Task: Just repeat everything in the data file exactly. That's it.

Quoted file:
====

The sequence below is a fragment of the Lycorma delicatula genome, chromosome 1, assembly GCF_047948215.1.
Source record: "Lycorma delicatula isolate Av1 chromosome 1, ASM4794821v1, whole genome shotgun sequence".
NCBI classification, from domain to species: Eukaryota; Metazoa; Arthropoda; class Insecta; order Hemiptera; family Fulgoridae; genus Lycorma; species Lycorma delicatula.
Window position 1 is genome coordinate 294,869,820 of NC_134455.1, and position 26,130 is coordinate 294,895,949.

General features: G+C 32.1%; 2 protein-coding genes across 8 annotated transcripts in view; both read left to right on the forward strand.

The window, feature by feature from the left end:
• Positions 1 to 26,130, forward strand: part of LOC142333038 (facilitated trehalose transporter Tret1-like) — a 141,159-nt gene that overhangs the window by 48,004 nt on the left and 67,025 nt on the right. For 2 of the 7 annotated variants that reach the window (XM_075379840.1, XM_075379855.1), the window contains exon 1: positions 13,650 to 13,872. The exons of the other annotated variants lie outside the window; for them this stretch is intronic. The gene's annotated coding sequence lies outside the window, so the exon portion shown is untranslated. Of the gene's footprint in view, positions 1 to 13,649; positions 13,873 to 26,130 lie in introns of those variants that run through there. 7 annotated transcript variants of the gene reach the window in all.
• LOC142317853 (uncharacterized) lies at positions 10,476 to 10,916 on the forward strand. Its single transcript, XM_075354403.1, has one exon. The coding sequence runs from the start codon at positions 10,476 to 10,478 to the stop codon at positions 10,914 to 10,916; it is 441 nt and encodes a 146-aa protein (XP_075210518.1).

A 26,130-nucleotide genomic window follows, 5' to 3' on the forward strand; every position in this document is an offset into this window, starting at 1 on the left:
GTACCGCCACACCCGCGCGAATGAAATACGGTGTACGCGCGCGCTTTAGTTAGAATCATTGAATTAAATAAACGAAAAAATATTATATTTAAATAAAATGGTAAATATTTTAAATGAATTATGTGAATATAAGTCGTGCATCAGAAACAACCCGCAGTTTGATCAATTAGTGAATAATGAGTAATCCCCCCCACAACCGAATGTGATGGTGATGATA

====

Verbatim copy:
The sequence below is a fragment of the Lycorma delicatula genome, chromosome 1, assembly GCF_047948215.1.
Source record: "Lycorma delicatula isolate Av1 chromosome 1, ASM4794821v1, whole genome shotgun sequence".
NCBI classification, from domain to species: Eukaryota; Metazoa; Arthropoda; class Insecta; order Hemiptera; family Fulgoridae; genus Lycorma; species Lycorma delicatula.
Window position 1 is genome coordinate 294,869,820 of NC_134455.1, and position 26,130 is coordinate 294,895,949.

General features: G+C 32.1%; 2 protein-coding genes across 8 annotated transcripts in view; both read left to right on the forward strand.

The window, feature by feature from the left end:
• Positions 1 to 26,130, forward strand: part of LOC142333038 (facilitated trehalose transporter Tret1-like) — a 141,159-nt gene that overhangs the window by 48,004 nt on the left and 67,025 nt on the right. For 2 of the 7 annotated variants that reach the window (XM_075379840.1, XM_075379855.1), the window contains exon 1: positions 13,650 to 13,872. The exons of the other annotated variants lie outside the window; for them this stretch is intronic. The gene's annotated coding sequence lies outside the window, so the exon portion shown is untranslated. Of the gene's footprint in view, positions 1 to 13,649; positions 13,873 to 26,130 lie in introns of those variants that run through there. 7 annotated transcript variants of the gene reach the window in all.
• LOC142317853 (uncharacterized) lies at positions 10,476 to 10,916 on the forward strand. Its single transcript, XM_075354403.1, has one exon. The coding sequence runs from the start codon at positions 10,476 to 10,478 to the stop codon at positions 10,914 to 10,916; it is 441 nt and encodes a 146-aa protein (XP_075210518.1).

A 26,130-nucleotide genomic window follows, 5' to 3' on the forward strand; every position in this document is an offset into this window, starting at 1 on the left:
GTACCGCCACACCCGCGCGAATGAAATACGGTGTACGCGCGCGCTTTAGTTAGAATCATTGAATTAAATAAACGAAAAAATATTATATTTAAATAAAATGGTAAATATTTTAAATGAATTATGTGAATATAAGTCGTGCATCAGAAACAACCCGCAGTTTGATCAATTAGTGAATAATGAGTAATCCCCCCCACAACCGAATGTGATGGTGATGATA